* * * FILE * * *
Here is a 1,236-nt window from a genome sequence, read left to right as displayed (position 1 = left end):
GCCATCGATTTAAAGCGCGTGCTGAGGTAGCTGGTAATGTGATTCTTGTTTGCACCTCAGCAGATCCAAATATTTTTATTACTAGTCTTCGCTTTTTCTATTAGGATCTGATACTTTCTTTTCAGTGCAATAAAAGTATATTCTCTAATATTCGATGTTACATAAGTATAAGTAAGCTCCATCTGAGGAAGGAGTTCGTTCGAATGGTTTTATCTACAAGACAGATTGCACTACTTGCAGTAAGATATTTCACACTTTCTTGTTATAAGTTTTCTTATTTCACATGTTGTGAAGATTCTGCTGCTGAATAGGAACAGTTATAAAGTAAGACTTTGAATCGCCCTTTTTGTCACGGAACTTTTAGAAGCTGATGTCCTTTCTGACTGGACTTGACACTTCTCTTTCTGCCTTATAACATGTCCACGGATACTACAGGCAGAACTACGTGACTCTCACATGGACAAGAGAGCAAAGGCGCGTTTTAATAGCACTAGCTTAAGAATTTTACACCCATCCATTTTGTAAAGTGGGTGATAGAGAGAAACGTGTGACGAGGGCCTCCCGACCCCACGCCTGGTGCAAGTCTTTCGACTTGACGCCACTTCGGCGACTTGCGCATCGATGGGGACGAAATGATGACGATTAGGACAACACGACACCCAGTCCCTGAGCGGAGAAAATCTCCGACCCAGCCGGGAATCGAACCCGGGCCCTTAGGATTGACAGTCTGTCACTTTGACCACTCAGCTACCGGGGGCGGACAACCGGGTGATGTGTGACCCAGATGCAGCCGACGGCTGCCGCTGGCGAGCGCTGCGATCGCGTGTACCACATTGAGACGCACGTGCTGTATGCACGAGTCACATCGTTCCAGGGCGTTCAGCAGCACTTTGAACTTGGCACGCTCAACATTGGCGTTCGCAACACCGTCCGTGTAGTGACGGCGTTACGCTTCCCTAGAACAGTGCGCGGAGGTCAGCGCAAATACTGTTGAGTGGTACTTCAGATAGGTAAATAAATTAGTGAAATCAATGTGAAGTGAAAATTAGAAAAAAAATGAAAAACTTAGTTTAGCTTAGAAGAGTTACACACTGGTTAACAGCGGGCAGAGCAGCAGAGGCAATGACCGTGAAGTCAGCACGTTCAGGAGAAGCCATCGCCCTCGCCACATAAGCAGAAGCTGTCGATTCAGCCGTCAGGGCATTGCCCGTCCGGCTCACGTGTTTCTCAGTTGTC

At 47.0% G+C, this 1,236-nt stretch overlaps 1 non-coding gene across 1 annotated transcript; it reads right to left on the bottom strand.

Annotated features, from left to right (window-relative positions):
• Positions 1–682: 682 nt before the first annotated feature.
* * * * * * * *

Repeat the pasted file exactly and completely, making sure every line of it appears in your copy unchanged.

Here is a 1,236-nt window from a genome sequence, read left to right as displayed (position 1 = left end):
GCCATCGATTTAAAGCGCGTGCTGAGGTAGCTGGTAATGTGATTCTTGTTTGCACCTCAGCAGATCCAAATATTTTTATTACTAGTCTTCGCTTTTTCTATTAGGATCTGATACTTTCTTTTCAGTGCAATAAAAGTATATTCTCTAATATTCGATGTTACATAAGTATAAGTAAGCTCCATCTGAGGAAGGAGTTCGTTCGAATGGTTTTATCTACAAGACAGATTGCACTACTTGCAGTAAGATATTTCACACTTTCTTGTTATAAGTTTTCTTATTTCACATGTTGTGAAGATTCTGCTGCTGAATAGGAACAGTTATAAAGTAAGACTTTGAATCGCCCTTTTTGTCACGGAACTTTTAGAAGCTGATGTCCTTTCTGACTGGACTTGACACTTCTCTTTCTGCCTTATAACATGTCCACGGATACTACAGGCAGAACTACGTGACTCTCACATGGACAAGAGAGCAAAGGCGCGTTTTAATAGCACTAGCTTAAGAATTTTACACCCATCCATTTTGTAAAGTGGGTGATAGAGAGAAACGTGTGACGAGGGCCTCCCGACCCCACGCCTGGTGCAAGTCTTTCGACTTGACGCCACTTCGGCGACTTGCGCATCGATGGGGACGAAATGATGACGATTAGGACAACACGACACCCAGTCCCTGAGCGGAGAAAATCTCCGACCCAGCCGGGAATCGAACCCGGGCCCTTAGGATTGACAGTCTGTCACTTTGACCACTCAGCTACCGGGGGCGGACAACCGGGTGATGTGTGACCCAGATGCAGCCGACGGCTGCCGCTGGCGAGCGCTGCGATCGCGTGTACCACATTGAGACGCACGTGCTGTATGCACGAGTCACATCGTTCCAGGGCGTTCAGCAGCACTTTGAACTTGGCACGCTCAACATTGGCGTTCGCAACACCGTCCGTGTAGTGACGGCGTTACGCTTCCCTAGAACAGTGCGCGGAGGTCAGCGCAAATACTGTTGAGTGGTACTTCAGATAGGTAAATAAATTAGTGAAATCAATGTGAAGTGAAAATTAGAAAAAAAATGAAAAACTTAGTTTAGCTTAGAAGAGTTACACACTGGTTAACAGCGGGCAGAGCAGCAGAGGCAATGACCGTGAAGTCAGCACGTTCAGGAGAAGCCATCGCCCTCGCCACATAAGCAGAAGCTGTCGATTCAGCCGTCAGGGCATTGCCCGTCCGGCTCACGTGTTTCTCAGTTGTC

At 47.0% G+C, this 1,236-nt stretch overlaps 1 non-coding gene across 1 annotated transcript; it reads right to left on the bottom strand.

Annotated features, from left to right (window-relative positions):
• Positions 1–682: 682 nt before the first annotated feature.